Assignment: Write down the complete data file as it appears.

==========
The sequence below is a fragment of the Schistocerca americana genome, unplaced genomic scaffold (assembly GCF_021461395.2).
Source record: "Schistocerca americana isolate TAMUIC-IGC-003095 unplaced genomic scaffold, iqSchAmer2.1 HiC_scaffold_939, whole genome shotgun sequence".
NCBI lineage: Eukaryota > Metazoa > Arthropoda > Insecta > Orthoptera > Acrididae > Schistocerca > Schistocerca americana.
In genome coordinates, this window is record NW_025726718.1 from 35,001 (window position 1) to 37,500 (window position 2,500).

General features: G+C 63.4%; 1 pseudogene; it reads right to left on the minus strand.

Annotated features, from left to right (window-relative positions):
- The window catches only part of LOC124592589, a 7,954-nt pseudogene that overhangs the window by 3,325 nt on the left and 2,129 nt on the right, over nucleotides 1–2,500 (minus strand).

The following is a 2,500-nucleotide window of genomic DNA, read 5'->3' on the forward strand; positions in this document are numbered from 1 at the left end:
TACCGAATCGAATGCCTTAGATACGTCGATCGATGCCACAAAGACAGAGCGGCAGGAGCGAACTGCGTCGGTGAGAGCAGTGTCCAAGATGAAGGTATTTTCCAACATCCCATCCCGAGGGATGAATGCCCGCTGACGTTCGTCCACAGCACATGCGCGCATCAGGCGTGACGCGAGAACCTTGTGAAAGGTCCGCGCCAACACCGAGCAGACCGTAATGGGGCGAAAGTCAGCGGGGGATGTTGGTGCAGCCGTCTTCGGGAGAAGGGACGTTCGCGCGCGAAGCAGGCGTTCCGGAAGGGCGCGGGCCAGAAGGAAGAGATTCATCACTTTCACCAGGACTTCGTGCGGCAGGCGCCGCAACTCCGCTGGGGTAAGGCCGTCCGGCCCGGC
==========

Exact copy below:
The sequence below is a fragment of the Schistocerca americana genome, unplaced genomic scaffold (assembly GCF_021461395.2).
Source record: "Schistocerca americana isolate TAMUIC-IGC-003095 unplaced genomic scaffold, iqSchAmer2.1 HiC_scaffold_939, whole genome shotgun sequence".
NCBI lineage: Eukaryota > Metazoa > Arthropoda > Insecta > Orthoptera > Acrididae > Schistocerca > Schistocerca americana.
In genome coordinates, this window is record NW_025726718.1 from 35,001 (window position 1) to 37,500 (window position 2,500).

General features: G+C 63.4%; 1 pseudogene; it reads right to left on the minus strand.

Annotated features, from left to right (window-relative positions):
- The window catches only part of LOC124592589, a 7,954-nt pseudogene that overhangs the window by 3,325 nt on the left and 2,129 nt on the right, over nucleotides 1–2,500 (minus strand).

The following is a 2,500-nucleotide window of genomic DNA, read 5'->3' on the forward strand; positions in this document are numbered from 1 at the left end:
TACCGAATCGAATGCCTTAGATACGTCGATCGATGCCACAAAGACAGAGCGGCAGGAGCGAACTGCGTCGGTGAGAGCAGTGTCCAAGATGAAGGTATTTTCCAACATCCCATCCCGAGGGATGAATGCCCGCTGACGTTCGTCCACAGCACATGCGCGCATCAGGCGTGACGCGAGAACCTTGTGAAAGGTCCGCGCCAACACCGAGCAGACCGTAATGGGGCGAAAGTCAGCGGGGGATGTTGGTGCAGCCGTCTTCGGGAGAAGGGACGTTCGCGCGCGAAGCAGGCGTTCCGGAAGGGCGCGGGCCAGAAGGAAGAGATTCATCACTTTCACCAGGACTTCGTGCGGCAGGCGCCGCAACTCCGCTGGGGTAAGGCCGTCCGGCCCGGC